The surface composition of the material was also analyzed using X-ray photoelectron spectroscopy (XPS). Figure 4 displays a survey surface scan of nanoparticles prepared by reaction of NaBH4 with RuCl3 in BMI.PF6. Only the peaks corresponding to carbon (support), ruthenium and oxygen were observed. Note that the Ru 3d3/2 component appears more intense due to the superposition with the C 1s signal. The formation of the RuO2 nanoparticles probably proceeds through the reduction of Ru(III) chloride to ruthenium poly-hydride species that are easily oxidized in air.15

 

 

Hydrogenation of olefins and arenes using RuO2 nanoparticles prepared in ionic liquid

The isolated RuO2 nanoparticles were used directly for heterogeneous catalysis (solventless) or re-immobilized in BMI.PF6 for use in liquid-liquid biphasic catalysis. The hydrogenation of 1-hexene catalyzed by RuO2 nanoparticles was performed at 75 ºC and 4 atm (constant pressure) of H2 (Table 1, entries 1-3). As a control experiment, the hydrogenation of 1-hexene was performed, in the same experimental conditions, using RuCl3 as catalyst instead of the nanoparticles and no hydrogen consumption was observed even after 3 h of reaction. In solventless conditions, the conversion to hexane was complete within 12 min corresponding to a catalytic turnover frequency of 3300 h-1. In biphasic catalysis carried out with the addition of 1 mL of BMI.PF6 or BMI.BF4 ionic liquids to the nanoparticles, the reaction time increased resulting in catalytic turnover frequencies of 556 h-1 in BMI.PF6 and 218 h-1 in BMI.BF4. These significant differences in the catalytic activity can be attributed to the decreasing solubility of the olefin in the ionic phase (olefins are usually 2-3 times more soluble in the BMI.PF6 ionic liquid than in the BMI.BF4 analog).7 Upon standing, a black precipitate of nanoparticles could be separated from the hydrogenated product and re-used for up to six successive recycles, retaining nearly all of the original reactivity. Also in the biphasic systems, the hydrogenated product could be isolated by simple decantation and the catalyst remaining immobilized in the ionic liquid phase re-used for successive recycles. The catalytic performance of the RuO2 nanoparticles in the solventless or biphasic hydrogenation of other olefins and arenes are summarized in Table 1.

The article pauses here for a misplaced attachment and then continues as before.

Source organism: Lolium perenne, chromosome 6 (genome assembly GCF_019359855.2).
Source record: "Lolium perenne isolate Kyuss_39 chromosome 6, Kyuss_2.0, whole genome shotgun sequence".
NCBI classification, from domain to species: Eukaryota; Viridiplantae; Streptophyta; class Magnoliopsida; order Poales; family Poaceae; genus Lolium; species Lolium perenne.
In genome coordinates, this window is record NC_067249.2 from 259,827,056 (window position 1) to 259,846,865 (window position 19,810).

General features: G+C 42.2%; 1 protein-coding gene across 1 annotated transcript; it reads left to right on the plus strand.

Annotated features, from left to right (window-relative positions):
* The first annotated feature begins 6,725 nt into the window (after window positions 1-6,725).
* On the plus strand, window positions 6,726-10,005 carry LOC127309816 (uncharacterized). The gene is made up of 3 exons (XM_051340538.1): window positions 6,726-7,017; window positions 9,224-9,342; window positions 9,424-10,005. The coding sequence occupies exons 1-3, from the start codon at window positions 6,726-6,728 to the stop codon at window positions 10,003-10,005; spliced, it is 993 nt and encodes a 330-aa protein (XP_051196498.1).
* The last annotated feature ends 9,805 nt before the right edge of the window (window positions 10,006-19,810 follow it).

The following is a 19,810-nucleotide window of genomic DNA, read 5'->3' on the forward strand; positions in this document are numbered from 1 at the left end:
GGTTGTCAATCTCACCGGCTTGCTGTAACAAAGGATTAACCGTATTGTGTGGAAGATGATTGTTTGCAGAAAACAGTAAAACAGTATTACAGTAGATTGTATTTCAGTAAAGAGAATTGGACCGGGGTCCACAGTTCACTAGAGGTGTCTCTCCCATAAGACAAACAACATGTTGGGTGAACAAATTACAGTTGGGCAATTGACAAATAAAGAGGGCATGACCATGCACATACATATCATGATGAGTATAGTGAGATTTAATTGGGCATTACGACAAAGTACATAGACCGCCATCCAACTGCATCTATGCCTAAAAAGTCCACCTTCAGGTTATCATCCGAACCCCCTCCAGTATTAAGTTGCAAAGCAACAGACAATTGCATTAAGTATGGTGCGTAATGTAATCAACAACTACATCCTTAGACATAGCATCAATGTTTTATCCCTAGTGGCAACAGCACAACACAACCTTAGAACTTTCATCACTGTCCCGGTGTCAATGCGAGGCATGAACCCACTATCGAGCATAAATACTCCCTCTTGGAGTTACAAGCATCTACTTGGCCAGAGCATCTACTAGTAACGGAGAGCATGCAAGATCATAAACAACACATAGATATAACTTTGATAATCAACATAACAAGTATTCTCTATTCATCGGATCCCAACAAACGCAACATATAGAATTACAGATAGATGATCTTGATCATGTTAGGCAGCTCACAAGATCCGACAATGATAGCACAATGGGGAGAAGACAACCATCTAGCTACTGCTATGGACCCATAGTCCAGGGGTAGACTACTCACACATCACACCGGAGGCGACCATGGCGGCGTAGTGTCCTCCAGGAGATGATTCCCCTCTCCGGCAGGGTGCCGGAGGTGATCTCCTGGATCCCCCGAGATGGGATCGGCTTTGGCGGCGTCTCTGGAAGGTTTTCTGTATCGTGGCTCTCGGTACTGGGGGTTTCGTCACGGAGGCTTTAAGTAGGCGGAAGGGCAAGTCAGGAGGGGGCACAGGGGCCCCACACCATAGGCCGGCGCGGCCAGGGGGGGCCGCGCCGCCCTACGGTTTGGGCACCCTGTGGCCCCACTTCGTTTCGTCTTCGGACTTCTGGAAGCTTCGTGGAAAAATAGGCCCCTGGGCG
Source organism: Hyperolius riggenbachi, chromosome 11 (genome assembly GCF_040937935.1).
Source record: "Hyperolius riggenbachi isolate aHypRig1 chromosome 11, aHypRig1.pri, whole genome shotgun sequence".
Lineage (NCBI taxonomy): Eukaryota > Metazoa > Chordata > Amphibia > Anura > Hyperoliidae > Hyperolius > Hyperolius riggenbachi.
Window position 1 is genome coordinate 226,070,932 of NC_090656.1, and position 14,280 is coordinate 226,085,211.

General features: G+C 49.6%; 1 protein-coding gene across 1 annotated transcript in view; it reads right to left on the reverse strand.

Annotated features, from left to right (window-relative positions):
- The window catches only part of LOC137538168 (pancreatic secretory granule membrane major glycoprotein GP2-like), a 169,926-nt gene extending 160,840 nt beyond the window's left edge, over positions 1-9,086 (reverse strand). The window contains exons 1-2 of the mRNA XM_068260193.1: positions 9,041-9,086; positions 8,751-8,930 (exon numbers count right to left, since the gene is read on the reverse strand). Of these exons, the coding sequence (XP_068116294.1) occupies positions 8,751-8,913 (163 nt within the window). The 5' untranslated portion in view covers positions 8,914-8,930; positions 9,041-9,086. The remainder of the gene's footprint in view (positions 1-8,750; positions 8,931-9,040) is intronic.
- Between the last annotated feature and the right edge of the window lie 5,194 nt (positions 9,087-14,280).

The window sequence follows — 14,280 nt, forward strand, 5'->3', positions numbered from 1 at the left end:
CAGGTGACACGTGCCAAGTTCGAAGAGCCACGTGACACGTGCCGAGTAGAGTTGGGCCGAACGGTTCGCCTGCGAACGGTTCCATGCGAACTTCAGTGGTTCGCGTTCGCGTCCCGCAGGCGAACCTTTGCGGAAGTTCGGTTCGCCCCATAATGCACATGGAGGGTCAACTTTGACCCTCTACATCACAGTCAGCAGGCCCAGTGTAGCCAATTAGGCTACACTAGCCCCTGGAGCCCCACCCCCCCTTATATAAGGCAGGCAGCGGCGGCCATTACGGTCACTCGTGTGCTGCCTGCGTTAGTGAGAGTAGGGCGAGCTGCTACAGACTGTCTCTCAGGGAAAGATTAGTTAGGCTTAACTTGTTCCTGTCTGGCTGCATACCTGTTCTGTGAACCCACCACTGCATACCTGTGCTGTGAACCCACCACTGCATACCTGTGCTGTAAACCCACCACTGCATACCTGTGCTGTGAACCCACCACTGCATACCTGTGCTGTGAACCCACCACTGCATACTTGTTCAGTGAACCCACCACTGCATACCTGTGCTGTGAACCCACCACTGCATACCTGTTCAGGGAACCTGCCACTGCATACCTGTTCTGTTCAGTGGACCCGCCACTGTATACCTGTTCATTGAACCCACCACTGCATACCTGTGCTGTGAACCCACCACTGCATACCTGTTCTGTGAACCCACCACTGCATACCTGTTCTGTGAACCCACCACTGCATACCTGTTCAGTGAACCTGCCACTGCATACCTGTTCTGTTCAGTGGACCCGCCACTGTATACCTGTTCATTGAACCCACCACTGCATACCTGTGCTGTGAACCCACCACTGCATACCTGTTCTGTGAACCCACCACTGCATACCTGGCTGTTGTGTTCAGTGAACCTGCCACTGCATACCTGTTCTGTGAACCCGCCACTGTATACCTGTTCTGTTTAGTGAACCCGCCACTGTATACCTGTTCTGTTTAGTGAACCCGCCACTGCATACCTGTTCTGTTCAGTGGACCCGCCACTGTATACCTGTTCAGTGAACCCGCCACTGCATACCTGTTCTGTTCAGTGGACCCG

The catalytic activity showed the expected trend for hydrogenation of the series of substrates investigated, in that the highest turnover frequency was observed for the non-aromatic and less substituted olefin. Moreover, the catalyst was active in the hydrogenation of arenes such as benzene to cyclohexane with a turnover frequency of 267 h-1 (Table 1, entry 10).16 The nanoparticles present a remarkable effectiveness for the hydrogenation of tetra-substituted double bonds (Table 1, entries 8 and 9). In comparison to the solventless system, the biphasic catalysis has proven to be less active probably due to the low solubility of the substrates in the ionic liquid catalyst-containing layer.8

Characterization of the material isolated after hydrogenation reactions by TEM, electron diffraction and X-ray diffraction

After hydrogenation of 1-hexene by RuO2 following standard conditions described in the experimental section, a black precipitated material was isolated under an inert atmosphere and examined by X-ray diffraction. The samples were analyzed under oxygen-free conditions, prepared in a glovebox and covered with Kapton Tape, since it is easily re-oxidized in air.15 In the solventless hydrogenation, the solid was easily isolated by evaporation of the product to dryness and the recorded X-ray diffraction pattern was adjusted to the predicted lines of the Ru hcp structure as shown in Figure 5. It is clear that RuO2 starting material was reduced to ruthenium metallic under the hydrogenation reaction conditions (4 atm H2 and 75 ºC).

 

 

The WAXD pattern confirmed the complete reduction of RuO2 to Ru metal. Again, the simulation of Bragg reflections, using the cell parameters of the Ru(0), obtained by the FULLPROF code, is in good agreement with the measured data, continuous line of Figure 5. The most representative reflections to Ru(0) metal were indexed as hexagonal and the lattice parameters obtained were a=2.7162 and c= 4.2956. The Bragg reflections at 38.23º, 42.03º, 43.84º, 58.11º, 69.11º, 78.07º, 84.30º and 85.55º correspond to the indexed planes of the (hcp) crystals of Ru(0) (100), (002), (101), (102), (110), (103), (112) and (201).